Former British Prime Minister Tony Blair once said that, “The art of leadership is saying no, not saying yes. It is very easy to say yes.” I have to wonder if it’s actually the complete opposite for parenting.
Is it possible that the art of parenting is actually saying yes, not saying no? It is very easy to say no to our kids.
Lately I’d started to notice how quickly no had been rolling off my tongue. I think I’m bombarded with “may I have this” “can I do that” “can we go here” so often that it was becoming kind of an automatic response.
I got stopped in my tracks a few weeks ago when I read an article about instilling confidence in your kids and how you want them to attack the world with a ‘can do’ attitude. So much of how we act, what we say and how we respond to them shapes their little minds about what is possible in their lives.
I decided that going forward I’d really stop and listen to what was being asked of me before I answered. Was it a reasonable request? Is it a real request or an excuse not to do something else? Are there any really valid reasons to say no?
Once I became conscious of it, I couldn’t believe how many times I had those conversations with myself in my head. One night our seven-year-old was asking, more like begging, for a snack before she went to bed. It was late, the other two kids were already asleep and naturally, we were in a bit of a rush to get her to bed as well. My instinct was that she was just putting off bedtime but when I stepped back, I realized she’d just had a day where she skied with the Martock Race Team for three hours, then she came home and had winter maintenance for her summer swim team for an hour over supper time. She’d expended a pile of energy and you know what, maybe she actually was hungry.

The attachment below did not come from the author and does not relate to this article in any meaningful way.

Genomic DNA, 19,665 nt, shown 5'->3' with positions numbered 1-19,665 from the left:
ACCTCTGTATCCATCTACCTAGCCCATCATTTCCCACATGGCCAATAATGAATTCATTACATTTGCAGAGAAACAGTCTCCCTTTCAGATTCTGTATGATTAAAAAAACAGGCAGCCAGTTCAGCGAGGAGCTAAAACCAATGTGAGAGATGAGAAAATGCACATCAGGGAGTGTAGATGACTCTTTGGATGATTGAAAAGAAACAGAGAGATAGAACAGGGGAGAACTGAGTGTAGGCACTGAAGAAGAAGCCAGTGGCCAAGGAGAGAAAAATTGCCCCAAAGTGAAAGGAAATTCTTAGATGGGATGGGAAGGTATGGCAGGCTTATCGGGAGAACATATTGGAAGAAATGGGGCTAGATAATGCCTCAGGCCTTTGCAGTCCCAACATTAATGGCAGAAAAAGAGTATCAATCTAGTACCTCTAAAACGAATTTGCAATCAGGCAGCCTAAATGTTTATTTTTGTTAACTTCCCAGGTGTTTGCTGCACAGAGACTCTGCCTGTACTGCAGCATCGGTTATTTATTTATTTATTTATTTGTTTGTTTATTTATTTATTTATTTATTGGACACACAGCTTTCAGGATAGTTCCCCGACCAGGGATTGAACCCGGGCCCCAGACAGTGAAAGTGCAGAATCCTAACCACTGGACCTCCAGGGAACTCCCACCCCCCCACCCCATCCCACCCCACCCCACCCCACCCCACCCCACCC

Then one day this week our five-year-old came downstairs with some cans of washable dye I had in the cupboard and asked if she could have blue and purple hair for school that day. It wasn’t crazy hair day – it was just an ordinary day. Why not? We got her ready for school and sent her off with a blue head and a purple ponytail.
Another night I had rushed in from work and was frantically trying to get supper on the table. Our son asked if he could play with playdough while I was cooking and again, everything in my gut was saying no. Two-year-old plus playdough equals mess. All of the reasons I had in my brain to say no were about me – I didn’t want to have to clean it, I didn’t have time to help squish it through the tools because I was cooking, me, me , me. So, I said yes and set him up on a little play table versus at the counter where I was cooking. He played peacefully there while I made supper and truthfully, it actually ended up being a little easier on me. He wasn’t underfoot and consistently asking when food would be ready.
As with everything, there’s a time and a place for no and for yes. It’s not easy to bring more yes into our lives but I’m realizing that when we do, it does have a positive effect on the general happiness of the house. According to author Jarod Kintz – “There are an infinite number of reasons to say no. Instead, try to focus on one good reason to say yes.”
Deanna is a Mom of three, wife, marketer and blogger – lover of travel, morning coffee, family time, belly laughs, good friends and uninterrupted showers! Follow her on twitter @DeannaCMiller
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